Washington and quarterback Kirk Cousins did not come to terms on a contract by the franchise tag deadline, and the situation is only getting messier. ESPN has been reporting there was a positive tone to talks between the two sides, but Washington team president Bruce Allen seemed to blow that out of the water.
On Monday, following the expiration of the 1 p.m. PT deadline, Allen released a statement regarding contract negotiations with Cousins. In it, Allen says that on May 2, the team offered Cousins a deal, “that included the highest fully guaranteed amount upon signing for a quarterback in NFL history ($53 million) and guaranteed a total of $72 million for injury.”
That sounds good on the surface, but it’s not quite that simple. The team wanted to lock up Cousins for five more years, but in effect, only pay one more year’s worth of guaranteed money. He is due a fully guaranteed $24 million this year under the franchise tag. That means they were offering $29 million more in fully guaranteed money. If he is given the transition tag next year, he’d be guaranteed $28 million, and if given the franchise tag a third time, he’d be guaranteed $34 million. Why agree to a deal like that when there is leverage to get the $24 million guaranteed this year, plus another $50 million or $60 million in fully guaranteed money?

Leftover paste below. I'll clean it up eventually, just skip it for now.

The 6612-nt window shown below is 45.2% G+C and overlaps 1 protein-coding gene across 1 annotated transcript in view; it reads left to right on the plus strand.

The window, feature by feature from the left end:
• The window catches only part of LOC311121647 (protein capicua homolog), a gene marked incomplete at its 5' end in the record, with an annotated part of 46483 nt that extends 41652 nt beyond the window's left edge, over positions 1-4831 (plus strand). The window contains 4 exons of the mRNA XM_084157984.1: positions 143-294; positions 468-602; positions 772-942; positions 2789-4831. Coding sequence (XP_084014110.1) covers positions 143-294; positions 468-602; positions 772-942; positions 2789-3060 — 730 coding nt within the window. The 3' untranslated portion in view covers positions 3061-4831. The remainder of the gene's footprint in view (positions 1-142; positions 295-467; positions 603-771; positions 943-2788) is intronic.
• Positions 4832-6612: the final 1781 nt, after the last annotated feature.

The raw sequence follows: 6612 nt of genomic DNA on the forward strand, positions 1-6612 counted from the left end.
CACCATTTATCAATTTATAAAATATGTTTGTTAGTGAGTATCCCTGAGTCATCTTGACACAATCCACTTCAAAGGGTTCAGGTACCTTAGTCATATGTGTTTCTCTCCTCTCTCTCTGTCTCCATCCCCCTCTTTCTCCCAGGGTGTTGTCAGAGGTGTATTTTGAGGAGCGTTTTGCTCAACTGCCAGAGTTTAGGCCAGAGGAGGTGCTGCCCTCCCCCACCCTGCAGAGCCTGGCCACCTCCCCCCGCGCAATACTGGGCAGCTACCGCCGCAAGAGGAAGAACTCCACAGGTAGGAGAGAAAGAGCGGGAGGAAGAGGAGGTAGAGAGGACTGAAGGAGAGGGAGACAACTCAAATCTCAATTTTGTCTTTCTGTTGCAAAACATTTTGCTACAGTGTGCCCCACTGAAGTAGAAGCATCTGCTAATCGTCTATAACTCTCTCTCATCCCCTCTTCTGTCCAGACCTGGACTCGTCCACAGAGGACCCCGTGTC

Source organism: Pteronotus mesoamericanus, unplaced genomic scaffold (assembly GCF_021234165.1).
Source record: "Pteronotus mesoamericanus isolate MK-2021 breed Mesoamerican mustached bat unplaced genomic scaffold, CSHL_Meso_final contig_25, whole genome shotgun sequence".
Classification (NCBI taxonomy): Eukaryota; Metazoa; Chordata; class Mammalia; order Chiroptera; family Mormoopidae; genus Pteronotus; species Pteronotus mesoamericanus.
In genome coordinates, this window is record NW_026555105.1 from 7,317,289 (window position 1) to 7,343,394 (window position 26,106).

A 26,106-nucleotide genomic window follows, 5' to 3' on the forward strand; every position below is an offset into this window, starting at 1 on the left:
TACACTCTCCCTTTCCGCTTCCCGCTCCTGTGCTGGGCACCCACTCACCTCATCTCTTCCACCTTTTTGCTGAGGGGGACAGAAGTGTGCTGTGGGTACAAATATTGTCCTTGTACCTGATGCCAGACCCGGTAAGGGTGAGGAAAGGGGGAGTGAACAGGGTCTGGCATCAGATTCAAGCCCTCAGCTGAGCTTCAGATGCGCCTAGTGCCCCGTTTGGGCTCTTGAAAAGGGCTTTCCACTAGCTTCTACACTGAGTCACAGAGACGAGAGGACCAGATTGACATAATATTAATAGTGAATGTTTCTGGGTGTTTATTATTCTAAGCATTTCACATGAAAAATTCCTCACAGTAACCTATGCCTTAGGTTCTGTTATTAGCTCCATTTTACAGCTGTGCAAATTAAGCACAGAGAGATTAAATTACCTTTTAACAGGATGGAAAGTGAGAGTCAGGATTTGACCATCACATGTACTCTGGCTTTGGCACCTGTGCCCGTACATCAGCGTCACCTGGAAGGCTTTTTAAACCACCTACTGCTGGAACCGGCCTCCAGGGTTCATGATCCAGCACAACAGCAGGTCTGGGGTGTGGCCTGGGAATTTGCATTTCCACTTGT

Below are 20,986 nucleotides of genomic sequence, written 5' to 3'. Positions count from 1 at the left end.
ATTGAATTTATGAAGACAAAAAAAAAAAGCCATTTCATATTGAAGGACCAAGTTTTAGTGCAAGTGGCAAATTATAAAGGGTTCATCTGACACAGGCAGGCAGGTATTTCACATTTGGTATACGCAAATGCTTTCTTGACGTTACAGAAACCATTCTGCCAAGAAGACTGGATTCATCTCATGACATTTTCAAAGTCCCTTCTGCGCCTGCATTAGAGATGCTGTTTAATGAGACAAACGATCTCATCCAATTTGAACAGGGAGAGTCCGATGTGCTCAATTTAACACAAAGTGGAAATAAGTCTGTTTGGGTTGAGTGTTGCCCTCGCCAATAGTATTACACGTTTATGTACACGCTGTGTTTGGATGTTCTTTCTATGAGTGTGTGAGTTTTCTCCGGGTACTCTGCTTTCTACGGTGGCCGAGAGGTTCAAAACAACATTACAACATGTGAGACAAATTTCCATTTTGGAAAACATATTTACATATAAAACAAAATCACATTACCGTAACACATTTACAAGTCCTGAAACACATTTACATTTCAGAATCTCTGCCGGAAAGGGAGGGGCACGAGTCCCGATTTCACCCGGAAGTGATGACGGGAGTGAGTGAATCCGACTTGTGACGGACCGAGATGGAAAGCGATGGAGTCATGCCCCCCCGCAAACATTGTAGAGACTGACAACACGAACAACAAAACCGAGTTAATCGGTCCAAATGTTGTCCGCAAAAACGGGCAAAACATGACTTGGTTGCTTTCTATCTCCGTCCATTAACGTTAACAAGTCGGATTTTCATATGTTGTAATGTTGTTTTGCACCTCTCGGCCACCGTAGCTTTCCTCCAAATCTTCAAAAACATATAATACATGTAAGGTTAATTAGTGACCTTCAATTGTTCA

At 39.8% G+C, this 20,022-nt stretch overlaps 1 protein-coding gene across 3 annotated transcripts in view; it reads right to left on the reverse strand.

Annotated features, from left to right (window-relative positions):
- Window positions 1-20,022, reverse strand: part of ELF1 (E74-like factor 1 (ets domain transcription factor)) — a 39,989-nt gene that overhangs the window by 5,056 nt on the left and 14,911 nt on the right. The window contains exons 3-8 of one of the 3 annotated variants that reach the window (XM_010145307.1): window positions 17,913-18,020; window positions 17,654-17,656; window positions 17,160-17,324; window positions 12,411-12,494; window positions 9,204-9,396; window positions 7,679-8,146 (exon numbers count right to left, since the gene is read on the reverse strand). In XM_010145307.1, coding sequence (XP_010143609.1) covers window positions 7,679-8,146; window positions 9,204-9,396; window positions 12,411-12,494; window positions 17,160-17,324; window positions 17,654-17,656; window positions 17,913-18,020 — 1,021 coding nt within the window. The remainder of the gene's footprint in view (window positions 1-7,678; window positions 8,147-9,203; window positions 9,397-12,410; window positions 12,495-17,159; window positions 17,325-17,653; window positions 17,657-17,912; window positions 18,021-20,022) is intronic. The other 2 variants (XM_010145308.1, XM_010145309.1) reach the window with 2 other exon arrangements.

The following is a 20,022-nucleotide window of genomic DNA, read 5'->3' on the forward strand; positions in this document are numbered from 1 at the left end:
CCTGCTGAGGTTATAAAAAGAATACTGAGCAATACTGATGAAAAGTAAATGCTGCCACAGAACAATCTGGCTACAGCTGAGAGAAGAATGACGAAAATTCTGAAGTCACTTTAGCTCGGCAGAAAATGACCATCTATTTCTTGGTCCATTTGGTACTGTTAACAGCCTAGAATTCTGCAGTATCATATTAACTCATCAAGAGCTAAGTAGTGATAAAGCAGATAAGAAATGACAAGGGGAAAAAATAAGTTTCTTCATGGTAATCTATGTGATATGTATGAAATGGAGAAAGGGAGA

I realize it’s all ridiculous money, but as always, we have to think about this in the NFL financial reality. And in that world, Cousins can easily surpass that $53 million thanks to the bungling of this situation by Washington. If he was not due $24 million fully guaranteed this year, then sure, maybe it makes sense to agree to Washington’s offer. But when you’ve got $24 million already locked up regardless of what happens and you’ve been patient and willing to prove yourself thus far, why change?
It is hard to say something will most definitely not happen at this point, but I just can’t see Cousins re-signing in Washington. I don’t think he is one to take a negotiating stance based on emotion, but Allen’s release is not the best way to go about maintaining some kind of positive relationship. It reads like somebody who realizes Cousins is out the door at the first significant opportunity. Maybe something changes, but that
At this point, the only real negative for Cousins is if he gets hurt. A major injury could cost him a sizable pay-day, but barring a career-ending injury, he likely could still secure a significant deal on the open market. And if he struggles this season, I think he still lands a good-sized deal. He can point to the loss of numerous playmakers, such as DeSean Jackson and Pierre Garçon. And of course, Kyle Shanahan and the San Francisco 49ers are there ready to swoop in with a whole lot of cap space if the situation presents itself.